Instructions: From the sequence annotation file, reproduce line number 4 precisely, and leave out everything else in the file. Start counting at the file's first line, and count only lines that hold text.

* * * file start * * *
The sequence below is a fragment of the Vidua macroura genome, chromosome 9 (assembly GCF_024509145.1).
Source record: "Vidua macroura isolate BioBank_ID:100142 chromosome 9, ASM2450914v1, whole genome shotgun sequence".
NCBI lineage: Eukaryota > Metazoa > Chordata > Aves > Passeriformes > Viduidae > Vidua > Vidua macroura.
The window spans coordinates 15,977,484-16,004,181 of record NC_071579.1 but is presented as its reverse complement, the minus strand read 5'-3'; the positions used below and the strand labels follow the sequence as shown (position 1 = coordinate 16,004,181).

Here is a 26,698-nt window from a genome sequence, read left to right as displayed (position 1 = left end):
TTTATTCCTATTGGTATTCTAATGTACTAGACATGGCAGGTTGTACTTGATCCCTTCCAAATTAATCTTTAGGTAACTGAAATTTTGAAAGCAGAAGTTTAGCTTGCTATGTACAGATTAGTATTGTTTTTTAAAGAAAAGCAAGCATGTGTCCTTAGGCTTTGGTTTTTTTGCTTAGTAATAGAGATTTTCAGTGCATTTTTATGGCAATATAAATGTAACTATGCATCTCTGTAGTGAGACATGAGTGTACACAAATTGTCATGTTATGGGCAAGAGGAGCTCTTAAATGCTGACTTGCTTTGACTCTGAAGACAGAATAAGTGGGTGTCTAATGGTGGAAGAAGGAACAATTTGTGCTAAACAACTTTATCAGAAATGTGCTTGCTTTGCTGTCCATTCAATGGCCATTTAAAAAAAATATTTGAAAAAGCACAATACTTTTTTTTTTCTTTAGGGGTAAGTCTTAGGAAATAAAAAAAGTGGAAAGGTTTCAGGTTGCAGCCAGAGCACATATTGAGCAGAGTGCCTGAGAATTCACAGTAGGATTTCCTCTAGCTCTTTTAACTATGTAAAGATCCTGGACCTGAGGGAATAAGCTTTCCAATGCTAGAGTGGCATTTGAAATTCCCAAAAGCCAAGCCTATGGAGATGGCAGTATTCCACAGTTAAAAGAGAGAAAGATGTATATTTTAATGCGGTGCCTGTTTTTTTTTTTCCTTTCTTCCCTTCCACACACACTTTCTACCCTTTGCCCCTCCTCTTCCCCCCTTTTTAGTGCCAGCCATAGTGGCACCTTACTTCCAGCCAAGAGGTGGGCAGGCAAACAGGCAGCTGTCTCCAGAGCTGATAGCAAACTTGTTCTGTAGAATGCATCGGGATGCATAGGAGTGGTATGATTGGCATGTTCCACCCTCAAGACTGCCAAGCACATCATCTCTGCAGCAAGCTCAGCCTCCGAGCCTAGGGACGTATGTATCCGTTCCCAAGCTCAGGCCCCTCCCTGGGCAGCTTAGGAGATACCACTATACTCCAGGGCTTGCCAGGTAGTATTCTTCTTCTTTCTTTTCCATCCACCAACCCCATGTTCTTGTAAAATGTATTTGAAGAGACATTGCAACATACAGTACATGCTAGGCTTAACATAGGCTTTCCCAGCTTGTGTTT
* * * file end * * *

The window spans coordinates 15,977,484-16,004,181 of record NC_071579.1 but is presented as its reverse complement, the minus strand read 5'-3'; the positions used below and the strand labels follow the sequence as shown (position 1 = coordinate 16,004,181).